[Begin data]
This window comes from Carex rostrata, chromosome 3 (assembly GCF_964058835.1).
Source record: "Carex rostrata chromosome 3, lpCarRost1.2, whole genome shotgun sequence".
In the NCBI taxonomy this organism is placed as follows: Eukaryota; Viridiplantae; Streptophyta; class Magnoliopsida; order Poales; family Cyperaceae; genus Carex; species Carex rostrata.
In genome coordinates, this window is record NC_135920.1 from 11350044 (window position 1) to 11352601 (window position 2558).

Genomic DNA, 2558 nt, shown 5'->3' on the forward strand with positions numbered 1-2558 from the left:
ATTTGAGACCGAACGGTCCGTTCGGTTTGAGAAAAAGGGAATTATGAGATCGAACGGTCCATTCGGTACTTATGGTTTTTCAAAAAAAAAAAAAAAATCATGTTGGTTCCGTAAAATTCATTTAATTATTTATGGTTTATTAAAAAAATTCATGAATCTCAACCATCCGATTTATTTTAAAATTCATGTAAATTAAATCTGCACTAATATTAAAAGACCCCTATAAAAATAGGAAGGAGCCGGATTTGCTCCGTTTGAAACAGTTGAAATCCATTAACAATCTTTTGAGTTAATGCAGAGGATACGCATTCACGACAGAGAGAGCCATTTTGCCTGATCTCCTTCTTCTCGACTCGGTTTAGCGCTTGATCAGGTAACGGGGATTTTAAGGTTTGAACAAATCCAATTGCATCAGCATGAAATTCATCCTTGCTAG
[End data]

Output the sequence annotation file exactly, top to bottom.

This window comes from Carex rostrata, chromosome 3 (assembly GCF_964058835.1).
Source record: "Carex rostrata chromosome 3, lpCarRost1.2, whole genome shotgun sequence".
In the NCBI taxonomy this organism is placed as follows: Eukaryota; Viridiplantae; Streptophyta; class Magnoliopsida; order Poales; family Cyperaceae; genus Carex; species Carex rostrata.
In genome coordinates, this window is record NC_135920.1 from 11350044 (window position 1) to 11352601 (window position 2558).

Genomic DNA, 2558 nt, shown 5'->3' on the forward strand with positions numbered 1-2558 from the left:
ATTTGAGACCGAACGGTCCGTTCGGTTTGAGAAAAAGGGAATTATGAGATCGAACGGTCCATTCGGTACTTATGGTTTTTCAAAAAAAAAAAAAAAATCATGTTGGTTCCGTAAAATTCATTTAATTATTTATGGTTTATTAAAAAAATTCATGAATCTCAACCATCCGATTTATTTTAAAATTCATGTAAATTAAATCTGCACTAATATTAAAAGACCCCTATAAAAATAGGAAGGAGCCGGATTTGCTCCGTTTGAAACAGTTGAAATCCATTAACAATCTTTTGAGTTAATGCAGAGGATACGCATTCACGACAGAGAGAGCCATTTTGCCTGATCTCCTTCTTCTCGACTCGGTTTAGCGCTTGATCAGGTAACGGGGATTTTAAGGTTTGAACAAATCCAATTGCATCAGCATGAAATTCATCCTTGCTAG